sure. let me know if you have specific questions.
I finally got my data from MFP, as I log all foods/macros AND MFP pulls in exercise and body stats from Runtastic app, and I have a lot of data with MFP:
1) What is the better way to import the data (directly or via a few moves) ?
2) and then how do I setup Nutrient Optimiser ?
to pull data from MFP and/or Cronometer
3) Are there any other sources I can use, e.g. HeadsUpHealth, Ketonix (breath Ketone reader app), AppleHealthKit, etc.
Hi Marty, I appreciate you are a busy man.. did you get a chance to review my 3 questions regards my navigation towards your NO.
Thanks in advance
I may be misunderstanding this,but shouldn’t the end of this say “which means you DON’T? need to eat a lot of them?……….While these vegetables have a very high nutrient density score (ND) in terms of nutrients per calorie, they also have a low energy density which means you need to eat a lot of them to get the nutrients you need. Sorry if it is just me being confused…….
A very low calories diet (high in proteins) is indicated here to lose weight. Recently I was following the 5000 calories a day intake (fats and proteins) by Jack McAnespy where there was no weight gain. Any thoughts?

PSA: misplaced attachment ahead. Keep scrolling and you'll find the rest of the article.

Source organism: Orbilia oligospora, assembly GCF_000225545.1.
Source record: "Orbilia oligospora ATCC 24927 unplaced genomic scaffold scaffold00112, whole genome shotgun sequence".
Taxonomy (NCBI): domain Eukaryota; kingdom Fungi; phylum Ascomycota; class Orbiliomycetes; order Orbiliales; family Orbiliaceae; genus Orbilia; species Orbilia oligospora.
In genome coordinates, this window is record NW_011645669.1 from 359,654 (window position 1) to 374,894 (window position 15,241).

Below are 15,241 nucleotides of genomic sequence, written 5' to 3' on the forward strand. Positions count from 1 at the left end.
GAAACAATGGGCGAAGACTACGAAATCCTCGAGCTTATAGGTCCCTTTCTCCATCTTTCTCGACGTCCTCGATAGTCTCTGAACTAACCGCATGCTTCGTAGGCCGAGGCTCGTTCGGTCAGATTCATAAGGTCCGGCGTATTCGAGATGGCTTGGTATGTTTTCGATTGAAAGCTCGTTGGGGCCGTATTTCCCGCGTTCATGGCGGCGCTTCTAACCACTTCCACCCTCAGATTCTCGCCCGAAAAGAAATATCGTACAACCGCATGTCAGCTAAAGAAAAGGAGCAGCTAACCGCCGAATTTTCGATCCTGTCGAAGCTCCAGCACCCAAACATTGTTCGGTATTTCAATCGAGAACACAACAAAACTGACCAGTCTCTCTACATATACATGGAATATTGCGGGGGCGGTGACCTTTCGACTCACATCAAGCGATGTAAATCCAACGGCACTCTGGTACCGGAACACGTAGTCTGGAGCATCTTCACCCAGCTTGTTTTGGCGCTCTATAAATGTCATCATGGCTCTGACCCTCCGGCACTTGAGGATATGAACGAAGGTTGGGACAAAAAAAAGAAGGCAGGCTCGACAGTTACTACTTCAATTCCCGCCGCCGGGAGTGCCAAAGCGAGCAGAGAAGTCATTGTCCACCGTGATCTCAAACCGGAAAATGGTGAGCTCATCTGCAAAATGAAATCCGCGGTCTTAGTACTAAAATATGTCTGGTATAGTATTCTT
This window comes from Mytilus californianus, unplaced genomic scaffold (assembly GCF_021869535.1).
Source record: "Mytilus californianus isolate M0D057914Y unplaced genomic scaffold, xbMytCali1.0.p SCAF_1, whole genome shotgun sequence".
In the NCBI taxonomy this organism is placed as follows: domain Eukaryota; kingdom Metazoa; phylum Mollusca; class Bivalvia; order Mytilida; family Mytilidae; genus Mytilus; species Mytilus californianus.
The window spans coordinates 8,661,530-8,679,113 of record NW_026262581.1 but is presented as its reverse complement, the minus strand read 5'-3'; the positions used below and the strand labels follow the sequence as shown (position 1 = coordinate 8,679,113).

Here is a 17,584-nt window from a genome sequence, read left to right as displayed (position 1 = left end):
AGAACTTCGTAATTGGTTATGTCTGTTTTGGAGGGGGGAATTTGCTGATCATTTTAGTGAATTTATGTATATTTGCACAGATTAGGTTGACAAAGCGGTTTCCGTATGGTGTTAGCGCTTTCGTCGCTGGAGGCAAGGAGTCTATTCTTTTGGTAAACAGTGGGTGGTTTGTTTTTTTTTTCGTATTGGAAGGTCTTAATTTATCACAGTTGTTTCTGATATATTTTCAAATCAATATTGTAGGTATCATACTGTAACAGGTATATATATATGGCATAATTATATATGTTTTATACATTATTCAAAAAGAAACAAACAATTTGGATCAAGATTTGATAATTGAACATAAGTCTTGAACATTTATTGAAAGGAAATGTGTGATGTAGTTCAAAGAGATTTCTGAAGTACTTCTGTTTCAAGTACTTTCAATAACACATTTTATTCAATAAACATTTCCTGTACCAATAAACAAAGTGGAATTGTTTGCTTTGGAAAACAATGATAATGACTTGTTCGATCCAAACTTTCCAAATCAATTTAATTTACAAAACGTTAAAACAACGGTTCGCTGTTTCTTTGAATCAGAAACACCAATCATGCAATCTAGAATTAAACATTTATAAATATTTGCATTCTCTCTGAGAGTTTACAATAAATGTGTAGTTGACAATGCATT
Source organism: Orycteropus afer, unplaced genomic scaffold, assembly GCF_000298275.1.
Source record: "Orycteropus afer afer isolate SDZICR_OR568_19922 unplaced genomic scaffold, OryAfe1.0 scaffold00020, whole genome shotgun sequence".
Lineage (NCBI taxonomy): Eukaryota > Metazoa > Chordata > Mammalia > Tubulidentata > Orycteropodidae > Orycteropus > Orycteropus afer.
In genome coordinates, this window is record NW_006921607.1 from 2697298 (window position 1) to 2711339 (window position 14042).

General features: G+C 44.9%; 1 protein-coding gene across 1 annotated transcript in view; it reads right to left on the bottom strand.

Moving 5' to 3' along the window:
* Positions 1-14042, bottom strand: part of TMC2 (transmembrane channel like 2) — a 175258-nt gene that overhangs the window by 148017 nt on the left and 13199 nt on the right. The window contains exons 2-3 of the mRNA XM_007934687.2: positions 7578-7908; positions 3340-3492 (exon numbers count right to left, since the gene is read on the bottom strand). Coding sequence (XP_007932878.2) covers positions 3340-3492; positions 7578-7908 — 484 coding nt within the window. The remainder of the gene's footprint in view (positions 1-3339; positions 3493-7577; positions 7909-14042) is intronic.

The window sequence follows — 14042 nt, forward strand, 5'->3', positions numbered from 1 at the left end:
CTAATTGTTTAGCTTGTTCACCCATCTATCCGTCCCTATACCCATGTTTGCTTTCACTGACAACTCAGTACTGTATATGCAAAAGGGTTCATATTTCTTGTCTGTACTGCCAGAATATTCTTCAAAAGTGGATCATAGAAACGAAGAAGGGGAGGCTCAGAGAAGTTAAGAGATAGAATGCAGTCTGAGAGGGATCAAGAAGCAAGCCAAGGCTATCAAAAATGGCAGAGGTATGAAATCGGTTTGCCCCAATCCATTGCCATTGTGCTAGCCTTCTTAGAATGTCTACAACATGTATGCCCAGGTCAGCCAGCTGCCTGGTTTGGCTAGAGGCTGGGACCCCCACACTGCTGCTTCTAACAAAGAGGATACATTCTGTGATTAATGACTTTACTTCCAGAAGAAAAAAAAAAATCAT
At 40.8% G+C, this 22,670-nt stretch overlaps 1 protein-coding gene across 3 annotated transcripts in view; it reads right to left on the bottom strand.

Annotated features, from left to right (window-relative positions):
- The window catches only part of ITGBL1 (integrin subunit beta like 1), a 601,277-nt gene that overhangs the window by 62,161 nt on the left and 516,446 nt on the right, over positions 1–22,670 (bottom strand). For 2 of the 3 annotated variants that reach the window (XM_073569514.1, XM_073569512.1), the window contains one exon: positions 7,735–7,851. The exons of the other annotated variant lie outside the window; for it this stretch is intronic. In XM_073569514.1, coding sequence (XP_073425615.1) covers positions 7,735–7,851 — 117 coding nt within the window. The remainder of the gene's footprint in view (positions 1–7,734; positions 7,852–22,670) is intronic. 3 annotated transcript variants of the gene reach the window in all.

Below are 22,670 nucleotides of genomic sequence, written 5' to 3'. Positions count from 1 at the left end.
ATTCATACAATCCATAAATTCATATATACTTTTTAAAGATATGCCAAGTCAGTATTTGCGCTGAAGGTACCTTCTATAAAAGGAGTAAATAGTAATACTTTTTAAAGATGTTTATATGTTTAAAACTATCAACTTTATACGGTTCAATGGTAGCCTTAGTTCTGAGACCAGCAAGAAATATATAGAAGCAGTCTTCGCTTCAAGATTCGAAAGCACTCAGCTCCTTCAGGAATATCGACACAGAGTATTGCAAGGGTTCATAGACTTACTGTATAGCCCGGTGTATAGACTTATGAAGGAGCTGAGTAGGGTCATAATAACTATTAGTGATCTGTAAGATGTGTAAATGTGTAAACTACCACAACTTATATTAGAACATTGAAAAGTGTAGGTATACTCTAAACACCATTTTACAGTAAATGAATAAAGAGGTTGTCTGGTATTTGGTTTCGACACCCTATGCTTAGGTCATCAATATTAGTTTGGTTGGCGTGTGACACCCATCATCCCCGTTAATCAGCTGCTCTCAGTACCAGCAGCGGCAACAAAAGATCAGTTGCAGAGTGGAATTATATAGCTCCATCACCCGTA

It seems that some people can increase their metabolism and activity for a period of time to burn off excess energy to defend a body weight set point. For example, if my son eats a ton of sugar at a party he’ll get hyper and jumpy until he clears the energy. I don’t think this work for everyone though and likely not most people in the long term.
Many people will find their blood sugars stabilise and they find a natural level of satiety when they stop eating processed carbs and switch to a whole foods low carb diet. Lots of people will lose some weight. But it seems that many people stall with an ad libidum ‘eat fat to satiety’ approach and it’s the people who actively manage their intake that achieve leanness.
This video with Luis and Allesandro is worth a watch. Interestingly, it appears that we require less energy intake once we’re adapted to a higher fat diet, so unlimited fat, fat to satiety or ketone chasing with more fat may not end well in the long term.
This article is awesome! I stumbled upon this PSMF concept recently but there isn’t a ton of easily accessed info out there. This article set me straight on a lot things. What other PSMF references are people using? Are there some books and podcasts I should be looking for? I want to know more but I’m having trouble getting my hands on additional detailed information. Thank you!
Lyle McDonald’s Rapid Fat Loss booklet seems to be the primary resource. There’s also a Facebook group that’s worth checking out. https://www.facebook.com/groups/ProteinSparingModifiedFast/
The Nutrient Optimiser will also help you find nutrient dense PSMF type meals and foods. https://nutrientoptimiser.com/
Well written nutrition article, with an occasional muscly arm photo. Frankly my Saturday morning couldn’t get much better! 🙂
Great article. I’ve been doing PSMF for 4 weeks now, and have shed the pounds. I found another great resource to be psmfdietlab.com for recipes and also a calculator to get my lbm for protein. Reddit /psmf is also a great community